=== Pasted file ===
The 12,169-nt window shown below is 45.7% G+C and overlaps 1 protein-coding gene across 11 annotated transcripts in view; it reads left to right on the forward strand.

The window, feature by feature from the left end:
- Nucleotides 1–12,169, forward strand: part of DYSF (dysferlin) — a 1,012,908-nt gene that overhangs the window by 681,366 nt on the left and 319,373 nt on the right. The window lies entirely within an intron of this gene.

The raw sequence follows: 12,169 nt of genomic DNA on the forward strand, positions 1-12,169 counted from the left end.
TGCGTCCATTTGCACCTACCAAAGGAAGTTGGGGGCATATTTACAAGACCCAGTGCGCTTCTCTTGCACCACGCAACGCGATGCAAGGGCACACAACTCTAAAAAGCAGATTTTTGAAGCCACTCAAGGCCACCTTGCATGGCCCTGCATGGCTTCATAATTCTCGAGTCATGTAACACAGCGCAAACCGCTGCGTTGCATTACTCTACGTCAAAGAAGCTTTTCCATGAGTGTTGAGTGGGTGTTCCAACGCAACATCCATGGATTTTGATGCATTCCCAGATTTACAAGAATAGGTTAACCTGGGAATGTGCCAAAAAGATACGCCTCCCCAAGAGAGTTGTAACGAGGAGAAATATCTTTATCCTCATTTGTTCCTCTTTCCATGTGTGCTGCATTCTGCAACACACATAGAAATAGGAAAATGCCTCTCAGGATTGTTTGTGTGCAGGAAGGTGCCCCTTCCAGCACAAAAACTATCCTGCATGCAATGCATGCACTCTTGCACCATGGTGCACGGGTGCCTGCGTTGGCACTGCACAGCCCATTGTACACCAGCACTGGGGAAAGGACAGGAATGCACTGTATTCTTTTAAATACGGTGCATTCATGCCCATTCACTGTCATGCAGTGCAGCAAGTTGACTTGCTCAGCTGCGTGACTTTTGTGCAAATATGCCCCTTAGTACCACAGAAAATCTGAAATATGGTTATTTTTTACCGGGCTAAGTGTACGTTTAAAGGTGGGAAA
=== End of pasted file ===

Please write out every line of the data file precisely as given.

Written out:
The 12,169-nt window shown below is 45.7% G+C and overlaps 1 protein-coding gene across 11 annotated transcripts in view; it reads left to right on the forward strand.

The window, feature by feature from the left end:
- Nucleotides 1–12,169, forward strand: part of DYSF (dysferlin) — a 1,012,908-nt gene that overhangs the window by 681,366 nt on the left and 319,373 nt on the right. The window lies entirely within an intron of this gene.

The raw sequence follows: 12,169 nt of genomic DNA on the forward strand, positions 1-12,169 counted from the left end.
TGCGTCCATTTGCACCTACCAAAGGAAGTTGGGGGCATATTTACAAGACCCAGTGCGCTTCTCTTGCACCACGCAACGCGATGCAAGGGCACACAACTCTAAAAAGCAGATTTTTGAAGCCACTCAAGGCCACCTTGCATGGCCCTGCATGGCTTCATAATTCTCGAGTCATGTAACACAGCGCAAACCGCTGCGTTGCATTACTCTACGTCAAAGAAGCTTTTCCATGAGTGTTGAGTGGGTGTTCCAACGCAACATCCATGGATTTTGATGCATTCCCAGATTTACAAGAATAGGTTAACCTGGGAATGTGCCAAAAAGATACGCCTCCCCAAGAGAGTTGTAACGAGGAGAAATATCTTTATCCTCATTTGTTCCTCTTTCCATGTGTGCTGCATTCTGCAACACACATAGAAATAGGAAAATGCCTCTCAGGATTGTTTGTGTGCAGGAAGGTGCCCCTTCCAGCACAAAAACTATCCTGCATGCAATGCATGCACTCTTGCACCATGGTGCACGGGTGCCTGCGTTGGCACTGCACAGCCCATTGTACACCAGCACTGGGGAAAGGACAGGAATGCACTGTATTCTTTTAAATACGGTGCATTCATGCCCATTCACTGTCATGCAGTGCAGCAAGTTGACTTGCTCAGCTGCGTGACTTTTGTGCAAATATGCCCCTTAGTACCACAGAAAATCTGAAATATGGTTATTTTTTACCGGGCTAAGTGTACGTTTAAAGGTGGGAAA